Didn't get as much done around here this week as I wanted to -- alas, sometimes the parts of my life that make this possible (e.g., job, sleep) have to take priority. Just based on the partial posts that got written this week, next week might make up for this one. In the meantime, to tide you over: Odds 'n ends from over the week about books and reading that caught my eye. You've probably seen some/most/all of them, but just in case:
- Books At Home Tied to Future Reading Skills -- Good news for my kids :)
- Fewer Americans are reading books, but don't blame the millennials -- clearly, everyone's parents didn't have enough books in the house.
- Why the Printed Book Will Last Another 500 Years: The Future of Reading Came and Went -- I'm aware that Adam Sternbergh writes things other than the Spademan novels, but I've never bothered to read them until this one. Obviously, no near-future hitmen involved, but still good.
- What do writers owe readers in the digital age? -- So Joanne Harris churned up a little storm cloud this week talking about the relationship between readers and authors in the Social Media Age. On the whole, I appreciate what she has to say, but I see the point of her detractors as well. Good coverage -- which includes her manifesto.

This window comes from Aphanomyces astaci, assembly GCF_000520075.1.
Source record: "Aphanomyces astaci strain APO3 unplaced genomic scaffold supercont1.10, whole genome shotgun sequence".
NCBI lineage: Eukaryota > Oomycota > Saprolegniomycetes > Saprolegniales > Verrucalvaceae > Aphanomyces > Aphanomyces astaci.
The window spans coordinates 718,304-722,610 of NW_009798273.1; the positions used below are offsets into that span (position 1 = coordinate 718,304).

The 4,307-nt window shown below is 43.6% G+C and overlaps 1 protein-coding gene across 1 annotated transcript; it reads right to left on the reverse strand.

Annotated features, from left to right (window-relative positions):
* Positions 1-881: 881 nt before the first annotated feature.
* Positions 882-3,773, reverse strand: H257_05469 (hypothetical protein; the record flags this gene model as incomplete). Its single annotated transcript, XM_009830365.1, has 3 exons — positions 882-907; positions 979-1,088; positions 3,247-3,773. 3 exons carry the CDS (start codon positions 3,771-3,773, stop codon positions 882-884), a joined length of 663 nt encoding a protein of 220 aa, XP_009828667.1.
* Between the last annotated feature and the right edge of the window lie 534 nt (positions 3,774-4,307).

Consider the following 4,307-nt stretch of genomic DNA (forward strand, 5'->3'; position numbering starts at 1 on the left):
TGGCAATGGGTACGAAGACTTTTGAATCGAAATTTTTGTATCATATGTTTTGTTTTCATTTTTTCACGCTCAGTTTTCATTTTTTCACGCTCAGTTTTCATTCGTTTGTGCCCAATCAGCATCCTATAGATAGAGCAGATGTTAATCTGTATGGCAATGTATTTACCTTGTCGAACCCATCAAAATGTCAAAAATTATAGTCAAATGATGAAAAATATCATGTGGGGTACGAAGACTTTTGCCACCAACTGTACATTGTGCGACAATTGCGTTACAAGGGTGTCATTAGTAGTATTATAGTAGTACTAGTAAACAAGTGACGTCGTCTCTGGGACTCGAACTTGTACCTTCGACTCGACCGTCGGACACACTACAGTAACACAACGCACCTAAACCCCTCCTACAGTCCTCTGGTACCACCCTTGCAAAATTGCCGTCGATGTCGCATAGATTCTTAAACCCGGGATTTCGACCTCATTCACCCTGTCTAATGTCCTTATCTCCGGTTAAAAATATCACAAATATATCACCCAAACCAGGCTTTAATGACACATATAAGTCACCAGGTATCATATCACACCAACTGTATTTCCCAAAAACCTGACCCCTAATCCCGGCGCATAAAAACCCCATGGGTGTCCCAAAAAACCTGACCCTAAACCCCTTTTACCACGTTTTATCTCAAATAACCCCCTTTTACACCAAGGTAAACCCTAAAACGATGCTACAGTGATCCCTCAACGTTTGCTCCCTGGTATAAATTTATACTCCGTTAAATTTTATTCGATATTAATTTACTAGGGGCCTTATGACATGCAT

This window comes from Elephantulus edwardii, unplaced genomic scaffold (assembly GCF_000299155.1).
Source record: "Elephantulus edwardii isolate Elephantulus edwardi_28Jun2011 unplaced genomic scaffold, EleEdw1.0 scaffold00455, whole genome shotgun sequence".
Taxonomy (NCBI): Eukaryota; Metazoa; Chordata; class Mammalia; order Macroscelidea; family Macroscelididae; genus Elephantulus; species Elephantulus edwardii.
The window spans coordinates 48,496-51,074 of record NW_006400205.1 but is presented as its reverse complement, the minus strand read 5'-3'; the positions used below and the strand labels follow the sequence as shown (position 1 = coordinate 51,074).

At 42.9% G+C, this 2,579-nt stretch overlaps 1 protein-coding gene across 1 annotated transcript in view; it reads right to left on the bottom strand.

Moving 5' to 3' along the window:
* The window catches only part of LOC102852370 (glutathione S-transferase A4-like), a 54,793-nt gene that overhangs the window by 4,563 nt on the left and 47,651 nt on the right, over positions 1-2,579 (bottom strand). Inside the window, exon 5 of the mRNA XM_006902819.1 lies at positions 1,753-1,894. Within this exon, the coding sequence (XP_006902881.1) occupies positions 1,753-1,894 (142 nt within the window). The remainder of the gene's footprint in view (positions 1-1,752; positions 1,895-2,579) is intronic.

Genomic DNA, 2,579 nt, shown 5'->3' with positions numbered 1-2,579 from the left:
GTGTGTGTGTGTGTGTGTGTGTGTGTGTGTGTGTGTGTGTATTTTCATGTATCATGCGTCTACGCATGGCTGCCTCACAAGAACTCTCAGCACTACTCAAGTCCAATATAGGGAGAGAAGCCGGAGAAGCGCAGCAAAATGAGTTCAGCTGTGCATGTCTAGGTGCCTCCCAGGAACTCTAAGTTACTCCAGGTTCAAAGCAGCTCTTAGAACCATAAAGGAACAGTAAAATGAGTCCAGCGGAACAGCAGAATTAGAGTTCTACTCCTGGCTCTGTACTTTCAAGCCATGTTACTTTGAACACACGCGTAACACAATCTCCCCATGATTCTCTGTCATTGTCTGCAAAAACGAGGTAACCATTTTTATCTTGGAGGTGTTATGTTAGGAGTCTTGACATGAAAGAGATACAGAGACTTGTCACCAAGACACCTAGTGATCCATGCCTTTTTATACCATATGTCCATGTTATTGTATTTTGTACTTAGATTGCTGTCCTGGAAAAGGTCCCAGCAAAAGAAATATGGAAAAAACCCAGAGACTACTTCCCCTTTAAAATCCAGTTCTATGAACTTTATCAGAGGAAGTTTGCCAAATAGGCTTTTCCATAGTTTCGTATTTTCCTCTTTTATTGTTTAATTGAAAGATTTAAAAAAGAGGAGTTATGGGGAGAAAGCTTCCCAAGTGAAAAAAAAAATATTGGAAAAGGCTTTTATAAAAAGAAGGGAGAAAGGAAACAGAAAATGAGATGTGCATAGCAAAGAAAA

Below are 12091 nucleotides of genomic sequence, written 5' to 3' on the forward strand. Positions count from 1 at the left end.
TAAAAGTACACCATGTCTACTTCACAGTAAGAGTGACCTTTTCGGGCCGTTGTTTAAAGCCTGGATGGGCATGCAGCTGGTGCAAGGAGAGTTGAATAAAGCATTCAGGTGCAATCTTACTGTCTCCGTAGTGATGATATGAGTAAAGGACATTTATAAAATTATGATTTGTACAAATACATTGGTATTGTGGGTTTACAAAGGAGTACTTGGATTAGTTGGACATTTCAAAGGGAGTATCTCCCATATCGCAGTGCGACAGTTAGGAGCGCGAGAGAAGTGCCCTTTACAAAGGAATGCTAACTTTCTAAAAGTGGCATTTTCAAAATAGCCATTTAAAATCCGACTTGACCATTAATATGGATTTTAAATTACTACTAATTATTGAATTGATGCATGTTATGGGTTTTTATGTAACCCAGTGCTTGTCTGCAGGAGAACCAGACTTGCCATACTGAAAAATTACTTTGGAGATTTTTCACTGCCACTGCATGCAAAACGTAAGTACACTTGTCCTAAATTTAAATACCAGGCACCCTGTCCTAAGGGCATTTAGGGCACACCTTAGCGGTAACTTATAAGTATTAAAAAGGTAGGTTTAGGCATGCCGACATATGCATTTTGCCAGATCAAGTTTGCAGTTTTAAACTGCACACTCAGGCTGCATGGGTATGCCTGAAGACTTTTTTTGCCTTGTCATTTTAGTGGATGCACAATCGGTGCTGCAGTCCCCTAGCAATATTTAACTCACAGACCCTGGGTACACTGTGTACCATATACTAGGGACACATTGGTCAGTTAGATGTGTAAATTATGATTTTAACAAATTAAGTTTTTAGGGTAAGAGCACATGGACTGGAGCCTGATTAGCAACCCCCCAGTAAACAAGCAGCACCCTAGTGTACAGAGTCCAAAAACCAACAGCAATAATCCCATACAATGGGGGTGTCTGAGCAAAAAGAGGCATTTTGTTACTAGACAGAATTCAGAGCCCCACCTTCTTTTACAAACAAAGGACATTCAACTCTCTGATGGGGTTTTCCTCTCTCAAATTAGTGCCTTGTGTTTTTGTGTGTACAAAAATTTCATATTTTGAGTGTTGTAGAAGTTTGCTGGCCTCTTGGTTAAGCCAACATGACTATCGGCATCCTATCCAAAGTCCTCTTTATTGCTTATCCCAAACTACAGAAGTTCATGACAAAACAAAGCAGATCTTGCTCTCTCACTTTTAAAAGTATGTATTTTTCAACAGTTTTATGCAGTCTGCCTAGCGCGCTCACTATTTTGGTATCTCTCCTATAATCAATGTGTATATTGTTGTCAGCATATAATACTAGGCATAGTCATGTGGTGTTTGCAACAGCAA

- Reading for Pleasure: A book blogger's creed -- Here's something I can get behind; one book blogger's response to Harris' manifesto. Speaks for a lot of us.
- One of my favorite series, the Eddie LaCrosse novels, has its first novel republished this week . Here's a nice post about Alex Bledsoe writing it.
- Lending books: share your horror stories -- Just in time for Halloween, stories about book lending gone bad from The Guardian. The Horror.
- Career of Evil by Robert Galbraith -- If I'm understanding things correctly, this'll be the last Cormoran Strike for awhile, so she can get some projects related to a kid wizard wrapped up (anyone ever heard of that series?). It'll be a shame to bid au revoir to the lunk, but I'm looking forward to this.
- The Unfortunate Decisions of Dahlia Moss by Max Wirestone -- a little Veronica Mars, a little Izzy Spellman, a little Ree Ree Reyes -- at least, so it seems. I'll let you know in a week or two. Looks fun regardless.
- The Sword-Edged Blonde by Alex Bledsoe -- sorta counts, was republished this week with a snazzy cover to match the more recent releases. A really good book, solid PI novel in a fantasy setting. Get to know this guy!
For those who like to read these kind of things, I did update ye olde Blogroll this week, there are good things to be found at those links. Lastly, I'd like to say hi and welcome to Laura@125Pages and Nightlizard (who has impeccable taste in fictional characters) for following the blog this week -- you'll be seeing a lot about ol' Laura@125 Pages next year (linked to her in this space a couple of weeks back, too). Many thanks to Fran Wilde for the kind words and signal boost this week, too.